While the specifics of Russia’s interference in the 2016 American election remain unclear, no one doubts that Moscow has built a robust technological arsenal for waging cyberattacks. And as tensions between the two countries rise, there’s a good chance President Vladimir Putin will consider using them against American interests — if he hasn’t already.
A cyberwar could quickly become a real war, with real weapons and casualties. And yet for all the destructive potential of cyberwarfare, there are precious few norms regarding how such conflict should be conducted — or better yet, avoided.
Cyberweapons won’t go away and their spread can’t be controlled. Instead, as we’ve done for other destructive technologies, the world needs to establish a set of principles to determine the proper conduct of governments regarding cyberconflict. They would dictate how to properly attribute cyberattacks, so that we know with confidence who is responsible, and they would guide how countries should respond.
Perhaps most important, world leaders should create a framework of incentives and sanctions that encourage governments to stop destructive cyberattacks in the first place.
Ideally, these principles would be enforced through a multilateral treaty, but given the disorder of the international system and the fact that countries don’t have a monopoly on the tools of cyberwar, such an approach seems unrealistic in the near future. But we can still take meaningful steps toward smaller, more tangible goals.
We could begin by working through the existing global security framework. NATO allies, for example, could collaborate by sharing forensic intelligence from cyberattacks and building better detection and response techniques.
Separately, countries could create international working groups to discuss how to react to attacks and what to do in the days or weeks before we know where they came from.
It’s unrealistic to expect that any single country will unilaterally disarm its cyberarsenals while the threats remains. But governments could begin to discuss what constitutes a reasonable response when one state is attacked by another in cyberspace.
Otherwise, it’s only a matter of time before a nation under cyberattack responds by bombing the likely culprit even before the evidence is conclusive.
The United States is uniquely positioned to lead this effort and point the world toward a goal of an enforceable cyberwarfare treaty. Many of the institutions that would be instrumental in informing these principles are based in the United States, including research universities and the technology industry. Part of this effort would involve leading by example, and the United States can and should establish itself as a defender of a free and open internet everywhere.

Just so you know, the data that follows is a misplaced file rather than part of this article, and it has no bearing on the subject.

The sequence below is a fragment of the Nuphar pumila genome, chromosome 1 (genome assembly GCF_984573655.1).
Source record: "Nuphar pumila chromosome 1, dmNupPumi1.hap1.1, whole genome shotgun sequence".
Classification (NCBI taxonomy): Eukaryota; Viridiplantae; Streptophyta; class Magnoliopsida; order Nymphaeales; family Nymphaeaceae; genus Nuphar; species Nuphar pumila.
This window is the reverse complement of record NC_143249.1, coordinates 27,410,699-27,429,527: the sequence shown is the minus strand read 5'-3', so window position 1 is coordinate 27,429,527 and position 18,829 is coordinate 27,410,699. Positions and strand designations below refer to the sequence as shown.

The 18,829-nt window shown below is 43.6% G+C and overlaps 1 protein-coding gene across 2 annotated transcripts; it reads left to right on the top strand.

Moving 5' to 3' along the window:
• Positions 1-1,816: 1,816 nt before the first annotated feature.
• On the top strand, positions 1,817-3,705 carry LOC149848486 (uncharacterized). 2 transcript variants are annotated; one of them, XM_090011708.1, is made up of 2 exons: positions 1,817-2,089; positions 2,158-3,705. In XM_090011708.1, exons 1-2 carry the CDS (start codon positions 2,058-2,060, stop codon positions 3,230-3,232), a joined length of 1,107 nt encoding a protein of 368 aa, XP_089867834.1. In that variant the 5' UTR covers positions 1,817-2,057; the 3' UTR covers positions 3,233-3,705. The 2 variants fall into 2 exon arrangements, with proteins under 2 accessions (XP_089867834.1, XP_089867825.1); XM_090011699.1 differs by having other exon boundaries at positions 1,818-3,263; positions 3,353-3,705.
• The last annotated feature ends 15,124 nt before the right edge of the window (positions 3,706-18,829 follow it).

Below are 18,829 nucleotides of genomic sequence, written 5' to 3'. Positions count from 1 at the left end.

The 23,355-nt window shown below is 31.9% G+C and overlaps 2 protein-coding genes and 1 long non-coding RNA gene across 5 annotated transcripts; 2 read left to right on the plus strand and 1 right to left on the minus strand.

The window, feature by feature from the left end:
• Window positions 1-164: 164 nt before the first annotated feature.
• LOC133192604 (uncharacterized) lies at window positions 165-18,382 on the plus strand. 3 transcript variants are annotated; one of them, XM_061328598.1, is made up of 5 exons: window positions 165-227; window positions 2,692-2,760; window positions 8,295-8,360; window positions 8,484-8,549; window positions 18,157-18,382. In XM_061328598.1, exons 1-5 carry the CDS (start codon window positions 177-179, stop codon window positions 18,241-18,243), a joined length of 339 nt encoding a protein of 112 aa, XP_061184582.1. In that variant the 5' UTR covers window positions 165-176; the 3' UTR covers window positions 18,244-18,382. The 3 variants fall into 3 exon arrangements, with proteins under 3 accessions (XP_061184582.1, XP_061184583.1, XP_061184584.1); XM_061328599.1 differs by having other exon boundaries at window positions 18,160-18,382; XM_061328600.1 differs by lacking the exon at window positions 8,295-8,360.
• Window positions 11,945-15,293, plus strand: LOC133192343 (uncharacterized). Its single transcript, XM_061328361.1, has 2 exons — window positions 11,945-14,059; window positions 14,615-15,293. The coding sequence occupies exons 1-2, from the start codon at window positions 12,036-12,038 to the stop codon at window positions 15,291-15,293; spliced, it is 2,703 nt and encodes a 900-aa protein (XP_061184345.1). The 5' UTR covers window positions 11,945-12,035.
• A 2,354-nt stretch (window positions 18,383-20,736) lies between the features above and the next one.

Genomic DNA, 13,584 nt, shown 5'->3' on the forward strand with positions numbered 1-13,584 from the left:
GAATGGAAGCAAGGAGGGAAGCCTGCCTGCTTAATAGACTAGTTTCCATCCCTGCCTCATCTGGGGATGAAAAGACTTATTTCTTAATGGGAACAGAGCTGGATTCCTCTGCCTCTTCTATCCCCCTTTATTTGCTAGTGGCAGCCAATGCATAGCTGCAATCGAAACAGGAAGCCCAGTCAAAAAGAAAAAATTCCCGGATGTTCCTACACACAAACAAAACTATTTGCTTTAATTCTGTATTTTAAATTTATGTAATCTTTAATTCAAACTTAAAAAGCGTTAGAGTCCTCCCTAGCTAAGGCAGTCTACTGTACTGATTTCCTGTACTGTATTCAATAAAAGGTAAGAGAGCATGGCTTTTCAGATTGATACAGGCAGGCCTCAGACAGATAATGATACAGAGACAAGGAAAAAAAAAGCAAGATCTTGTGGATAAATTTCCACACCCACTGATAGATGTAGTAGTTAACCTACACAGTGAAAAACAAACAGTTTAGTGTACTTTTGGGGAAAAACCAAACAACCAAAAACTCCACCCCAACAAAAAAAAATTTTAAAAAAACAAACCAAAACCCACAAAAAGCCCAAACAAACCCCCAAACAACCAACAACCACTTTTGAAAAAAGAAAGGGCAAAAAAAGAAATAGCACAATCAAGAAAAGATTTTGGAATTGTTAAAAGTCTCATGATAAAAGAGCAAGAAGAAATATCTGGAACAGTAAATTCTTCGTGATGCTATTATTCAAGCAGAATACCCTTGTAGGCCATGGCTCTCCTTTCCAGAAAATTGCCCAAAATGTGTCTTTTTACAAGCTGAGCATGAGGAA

The process needs to be transparent; an effective framework to govern international behavior cannot be created or administered in secret. Since most cyberwar is conducted covertly, governments avoid any public acknowledgment of their own abilities and shy away from engaging in any sort of “cyberdiplomacy.” Statecraft conducted in secret fails to create public norms for deterrence.
The challenge of organizing such an effort in this fraught, unstable international system might seem daunting. Cyberweapons have already been used by governments to interfere with elections, steal billions of dollars, harm critical infrastructure, censor the press, manipulate public conversations about crucial issues and harass dissidents and journalists. The intensity of cyberconflict around the world is increasing, and the tools are becoming cheaper and more readily available.
The cost of inaction is severe. In her Pulitzer Prize-winning history of the outbreak of World War I, “The Guns of August,” Barbara Tuchman describes how a single catastrophic event — the assassination of the heir presumptive to the Austro-Hungarian throne — led to a chain reaction that ignited a global conflict. The assassination was the catalyst, but the ingredients for the chain reaction, in the form of complex military and diplomatic entanglements, had been in place for some time. True, it’s an imperfect analogy in a world that seems to be disentangling more by the day, but it highlights the perils of escalation when powerful countries confront new threats.
We could soon be faced with a similar moment involving cyberwar. A broad international commitment might be the only thing that can prevent the next cyberwar from becoming the next Great War. If we don’t improve our preparedness to meet the challenges of our multidimensional world, we risk proceeding so far down a path of escalation that conflict becomes inevitable.
Jared Cohen is the chief executive of the Jigsaw technology incubator, a subsidiary of Alphabet, and an adjunct senior fellow at the Council on Foreign Relations.